Year

2001

Degree Name

Doctor of Philosophy

Department

Department of Management - Faculty of Commerce

Abstract

This study is a sociological exploration of the work of engineering design. The data for this research were generated from a two-year ethnographic study of three engineering design projects within an Australian iron and steel producing company. This study provides an account of the activities undertaken, by engineers and others, during the design of human computer interfaces for process control.

The study takes a symbolic interactionist perspective and acknowledges its criticisms. The study draws on Strauss's social worlds/arena theory, and Clarke's subsequent conceptualisation of the theory in an organisational context, to provide a broad set of sensitising concepts focussed on the interactive aspects of the construction of meaning amongst the social collectives involved in the process of engineering design.

The findings of this study are organised around five interlinked and over lapping themes - trajectories of technology and work, design boundaries, engineering and operator social worlds, arenas in the process of design, and routine and non routine action. These themes reflect emergent concepts identified through the constant interplay between observation and analysis.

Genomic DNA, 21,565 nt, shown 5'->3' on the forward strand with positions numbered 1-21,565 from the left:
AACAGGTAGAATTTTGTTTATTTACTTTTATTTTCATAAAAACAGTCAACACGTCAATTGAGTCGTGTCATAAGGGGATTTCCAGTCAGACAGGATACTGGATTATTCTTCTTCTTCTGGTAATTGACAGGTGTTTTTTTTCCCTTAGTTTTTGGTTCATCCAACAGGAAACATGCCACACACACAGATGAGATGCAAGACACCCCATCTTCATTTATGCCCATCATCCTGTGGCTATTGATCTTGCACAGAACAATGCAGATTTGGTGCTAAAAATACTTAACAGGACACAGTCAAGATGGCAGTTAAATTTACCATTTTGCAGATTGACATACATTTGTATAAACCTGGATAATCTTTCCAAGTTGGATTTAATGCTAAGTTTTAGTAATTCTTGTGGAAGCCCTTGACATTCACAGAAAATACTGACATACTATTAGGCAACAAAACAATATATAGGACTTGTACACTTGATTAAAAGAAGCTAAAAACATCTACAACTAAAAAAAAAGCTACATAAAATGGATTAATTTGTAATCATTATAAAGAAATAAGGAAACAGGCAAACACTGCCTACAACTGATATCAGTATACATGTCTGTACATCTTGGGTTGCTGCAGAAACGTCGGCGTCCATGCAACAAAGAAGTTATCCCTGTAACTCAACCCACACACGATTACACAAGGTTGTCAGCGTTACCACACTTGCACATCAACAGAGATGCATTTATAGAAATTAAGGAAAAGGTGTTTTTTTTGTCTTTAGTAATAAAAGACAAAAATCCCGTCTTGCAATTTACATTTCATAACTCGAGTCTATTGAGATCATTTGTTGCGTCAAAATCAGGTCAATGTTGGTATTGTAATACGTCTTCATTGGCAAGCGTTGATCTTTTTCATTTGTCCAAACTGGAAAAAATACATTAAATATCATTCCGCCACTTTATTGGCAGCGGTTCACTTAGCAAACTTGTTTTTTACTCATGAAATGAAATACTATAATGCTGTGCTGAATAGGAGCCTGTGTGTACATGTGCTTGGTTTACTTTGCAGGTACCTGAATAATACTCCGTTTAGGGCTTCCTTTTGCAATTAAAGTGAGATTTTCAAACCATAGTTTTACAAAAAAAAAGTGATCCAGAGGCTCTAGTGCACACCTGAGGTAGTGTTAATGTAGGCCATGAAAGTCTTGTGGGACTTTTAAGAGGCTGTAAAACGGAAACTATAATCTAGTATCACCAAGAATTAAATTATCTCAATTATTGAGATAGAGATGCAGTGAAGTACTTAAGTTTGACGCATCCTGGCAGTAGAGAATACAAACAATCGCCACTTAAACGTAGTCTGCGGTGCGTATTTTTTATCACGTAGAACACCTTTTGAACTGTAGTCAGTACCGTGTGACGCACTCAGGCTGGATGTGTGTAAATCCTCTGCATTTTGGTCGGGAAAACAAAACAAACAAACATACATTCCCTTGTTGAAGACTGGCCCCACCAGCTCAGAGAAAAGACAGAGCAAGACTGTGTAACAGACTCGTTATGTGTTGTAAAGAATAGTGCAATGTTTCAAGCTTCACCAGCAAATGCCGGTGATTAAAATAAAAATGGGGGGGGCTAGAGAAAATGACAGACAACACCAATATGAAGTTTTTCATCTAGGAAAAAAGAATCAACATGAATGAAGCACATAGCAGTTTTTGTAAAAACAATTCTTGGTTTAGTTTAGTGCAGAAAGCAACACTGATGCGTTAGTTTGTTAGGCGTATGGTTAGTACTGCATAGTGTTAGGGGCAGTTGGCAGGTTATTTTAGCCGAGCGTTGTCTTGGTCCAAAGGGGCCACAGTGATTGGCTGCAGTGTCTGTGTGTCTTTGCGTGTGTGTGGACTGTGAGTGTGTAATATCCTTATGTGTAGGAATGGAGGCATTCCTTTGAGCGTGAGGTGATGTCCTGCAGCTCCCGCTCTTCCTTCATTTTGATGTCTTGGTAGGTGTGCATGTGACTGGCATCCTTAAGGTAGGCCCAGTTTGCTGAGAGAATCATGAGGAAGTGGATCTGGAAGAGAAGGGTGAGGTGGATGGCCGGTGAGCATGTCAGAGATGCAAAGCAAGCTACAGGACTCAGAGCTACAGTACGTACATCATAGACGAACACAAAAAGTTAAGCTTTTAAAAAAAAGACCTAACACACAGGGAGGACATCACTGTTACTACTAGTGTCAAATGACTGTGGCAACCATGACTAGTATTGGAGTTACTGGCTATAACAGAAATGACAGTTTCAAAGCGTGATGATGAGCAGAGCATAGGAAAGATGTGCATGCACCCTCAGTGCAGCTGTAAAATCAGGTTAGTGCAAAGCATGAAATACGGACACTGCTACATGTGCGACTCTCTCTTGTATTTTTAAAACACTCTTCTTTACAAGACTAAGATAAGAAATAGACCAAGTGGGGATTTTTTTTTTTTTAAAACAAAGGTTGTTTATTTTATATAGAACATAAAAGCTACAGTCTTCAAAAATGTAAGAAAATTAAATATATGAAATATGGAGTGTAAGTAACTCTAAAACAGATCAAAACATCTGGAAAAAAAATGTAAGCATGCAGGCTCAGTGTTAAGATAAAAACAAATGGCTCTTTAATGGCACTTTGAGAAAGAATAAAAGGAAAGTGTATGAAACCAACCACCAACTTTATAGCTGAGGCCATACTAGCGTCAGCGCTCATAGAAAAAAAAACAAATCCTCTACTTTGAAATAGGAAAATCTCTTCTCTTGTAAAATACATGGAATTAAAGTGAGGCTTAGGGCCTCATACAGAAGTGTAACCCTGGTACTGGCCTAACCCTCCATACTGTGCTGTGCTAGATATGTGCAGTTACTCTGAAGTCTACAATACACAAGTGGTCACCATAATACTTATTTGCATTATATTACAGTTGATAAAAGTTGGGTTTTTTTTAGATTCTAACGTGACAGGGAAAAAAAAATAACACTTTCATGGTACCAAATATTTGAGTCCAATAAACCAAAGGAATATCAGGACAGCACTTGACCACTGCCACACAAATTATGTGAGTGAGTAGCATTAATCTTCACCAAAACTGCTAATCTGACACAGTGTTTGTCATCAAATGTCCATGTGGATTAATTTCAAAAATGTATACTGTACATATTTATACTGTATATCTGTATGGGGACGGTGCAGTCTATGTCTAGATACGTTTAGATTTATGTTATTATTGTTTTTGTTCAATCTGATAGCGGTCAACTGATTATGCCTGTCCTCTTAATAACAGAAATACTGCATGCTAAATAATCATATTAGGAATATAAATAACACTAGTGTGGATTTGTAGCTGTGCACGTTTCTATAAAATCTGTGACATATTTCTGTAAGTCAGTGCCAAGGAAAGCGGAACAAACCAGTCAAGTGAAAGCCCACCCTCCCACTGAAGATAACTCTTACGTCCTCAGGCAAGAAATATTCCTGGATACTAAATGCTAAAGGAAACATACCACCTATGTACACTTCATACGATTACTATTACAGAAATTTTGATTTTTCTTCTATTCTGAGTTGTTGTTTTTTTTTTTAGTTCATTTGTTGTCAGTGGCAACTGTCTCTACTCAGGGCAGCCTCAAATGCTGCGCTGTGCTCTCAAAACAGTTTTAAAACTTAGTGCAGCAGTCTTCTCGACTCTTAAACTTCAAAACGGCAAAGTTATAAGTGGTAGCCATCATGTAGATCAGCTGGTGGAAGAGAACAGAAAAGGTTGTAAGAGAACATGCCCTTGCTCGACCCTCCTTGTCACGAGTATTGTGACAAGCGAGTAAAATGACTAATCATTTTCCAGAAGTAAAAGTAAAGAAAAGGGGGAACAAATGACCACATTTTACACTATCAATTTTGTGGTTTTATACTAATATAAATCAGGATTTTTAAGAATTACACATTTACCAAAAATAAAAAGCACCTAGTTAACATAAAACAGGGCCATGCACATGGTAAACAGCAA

The accounts given describe design negotiations riven through with ideologies of engineers, plant operators, and others, as individuals and as members of social collectives, such as occupational groups. I have come to understand these negotiations can be seen as battlefields with winners, losers, and only sometimes agreeable truces.

These battles are conducted according to what appear to be predetermined rules of engagement that reflect - and define - who has power and over what elements of the battle that power can be exercised. The outcomes of these battles are design specifications that guide the 'trajectory' of a technology from an initial concept toward its final shape.

This study is intended to provide a needed addition to the literature - detail on how individuals and groups go about creating new technological artefacts in an industrial design context. My hope is to assist both academics and practitioners in improving the process of engineering design.

02PartA.pdf (2829 kB)
03PartB.pdf (8827 kB)

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